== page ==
“Zhamanak” says nobody doubts that the pro-government majority in the Armenian parliament will swiftly ratify legislation needed for completing Armenia’s accession to the Russian-led Customs Union. “The Armenian parliament is not used to questioning any step taken by Serzh Sarkisian,” writes the paper. “Unless, of course, that is needed by Serzh Sarkisian. But the situation here is different. It is the will of Russia, rather than Serzh Sarkisian, which is at work. If Serzh Sarkisian says that that document should not be ratified the parliamentary majority, Prosperous Armenia, Dashnaktsutyun and [Levon Ter-Petrosian’s] HAK will ratify it. Because for this parliament, Serzh Sarkisian is president only inside [the country] but, broadly speaking, he is only an intermediary between them and Moscow.”
“Chorrord Inknishkhanutyun” says Customs Union membership will affect domestic political developments in Armenia. “In effect, Armenia has previously also been within the Russian orbit,” writes the paper. “But at least on the face of it, it sought to gravitate towards Europe and had to implement some reforms, pretend respecting human rights and democratic freedoms and so on. There is not much need for that now.”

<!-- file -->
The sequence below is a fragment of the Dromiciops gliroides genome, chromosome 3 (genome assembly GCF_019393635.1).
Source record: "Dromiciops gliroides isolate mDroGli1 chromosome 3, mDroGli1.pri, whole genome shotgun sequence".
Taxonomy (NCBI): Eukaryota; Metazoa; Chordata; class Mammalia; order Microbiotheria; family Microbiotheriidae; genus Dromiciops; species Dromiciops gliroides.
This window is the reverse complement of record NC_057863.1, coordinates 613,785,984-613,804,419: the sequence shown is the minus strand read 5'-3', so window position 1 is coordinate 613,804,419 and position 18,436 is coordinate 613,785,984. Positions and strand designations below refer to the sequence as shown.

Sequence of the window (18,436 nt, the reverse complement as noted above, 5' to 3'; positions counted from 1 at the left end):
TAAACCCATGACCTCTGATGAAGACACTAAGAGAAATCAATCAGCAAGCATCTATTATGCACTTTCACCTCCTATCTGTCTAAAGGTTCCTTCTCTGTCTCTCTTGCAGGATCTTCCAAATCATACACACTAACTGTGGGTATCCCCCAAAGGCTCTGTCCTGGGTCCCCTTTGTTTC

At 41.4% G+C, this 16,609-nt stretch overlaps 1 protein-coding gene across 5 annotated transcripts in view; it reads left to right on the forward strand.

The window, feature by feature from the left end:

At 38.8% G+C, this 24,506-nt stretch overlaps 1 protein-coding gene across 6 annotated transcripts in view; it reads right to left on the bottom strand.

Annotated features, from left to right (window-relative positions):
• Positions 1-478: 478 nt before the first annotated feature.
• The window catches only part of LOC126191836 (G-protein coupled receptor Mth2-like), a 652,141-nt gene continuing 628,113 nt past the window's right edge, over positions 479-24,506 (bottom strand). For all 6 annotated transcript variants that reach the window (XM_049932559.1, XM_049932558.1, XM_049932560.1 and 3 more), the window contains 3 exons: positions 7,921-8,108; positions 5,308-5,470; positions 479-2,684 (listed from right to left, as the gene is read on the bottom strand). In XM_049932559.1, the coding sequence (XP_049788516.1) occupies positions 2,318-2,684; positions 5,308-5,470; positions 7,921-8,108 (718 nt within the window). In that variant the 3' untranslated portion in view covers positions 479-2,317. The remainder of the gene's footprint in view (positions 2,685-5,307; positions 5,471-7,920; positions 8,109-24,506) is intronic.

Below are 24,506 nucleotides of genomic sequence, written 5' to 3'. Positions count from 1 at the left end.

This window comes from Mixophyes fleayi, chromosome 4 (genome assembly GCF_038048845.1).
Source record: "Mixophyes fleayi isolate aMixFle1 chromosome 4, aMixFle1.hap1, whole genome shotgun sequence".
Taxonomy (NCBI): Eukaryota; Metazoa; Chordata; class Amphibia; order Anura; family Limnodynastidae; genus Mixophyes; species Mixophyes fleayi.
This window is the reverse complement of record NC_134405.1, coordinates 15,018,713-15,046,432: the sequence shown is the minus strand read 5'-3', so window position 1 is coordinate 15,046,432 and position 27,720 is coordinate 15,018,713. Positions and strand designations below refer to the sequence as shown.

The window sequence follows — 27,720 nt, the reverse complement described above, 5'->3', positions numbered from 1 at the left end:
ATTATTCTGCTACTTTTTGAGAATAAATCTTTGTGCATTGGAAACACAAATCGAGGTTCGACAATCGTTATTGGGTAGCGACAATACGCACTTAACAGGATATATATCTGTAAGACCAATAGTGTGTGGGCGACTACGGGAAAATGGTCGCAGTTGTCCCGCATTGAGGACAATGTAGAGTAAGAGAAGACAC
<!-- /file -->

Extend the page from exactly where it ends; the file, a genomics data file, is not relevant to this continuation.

“168 Zham” reports that the office of Armenia’s state human rights ombudsman, Karen Andreasian, has released a new report highly critical of the authorities. “The essence of this report is that there is no system of justice in Armenia,” says the paper. “Court rulings are solely based on bribes and there is no public confidence in the judicial system as a result.” The paper says Andreasian’s office simply affirmed a widely recognized fact. Even President Sarkisian has acknowledged that Armenians do not trust courts. The ombudsman’s report is therefore unlikely to make any difference, concludes “168 Zham.”
“Hayots Ashkhar” sees “qualitative” improvements in the situation with human rights in Armenia. In particular, the paper says, there has been a marked increase in the number of Armenians who are not only conscious of their rights but ready to fight for them in the streets. “All this suggests that the authorities are much more tolerant towards these developments and on the whole fulfill their obligations relating to freedom of speech and assembly and human and civil rights,” it says.
“Hraparak” suggests the Armenian government sought to thwart Turkish Foreign Minister Ahmet Davutoglu’s forthcoming visit to Yerevan with its harsh criticism of Ankara voiced through Deputy Foreign Minister Shavarsh Kocharian on Monday. The paper scoffs Kocharian’s statement, saying that the demands addressed to Davutoglu could have hardly been more unrealistic.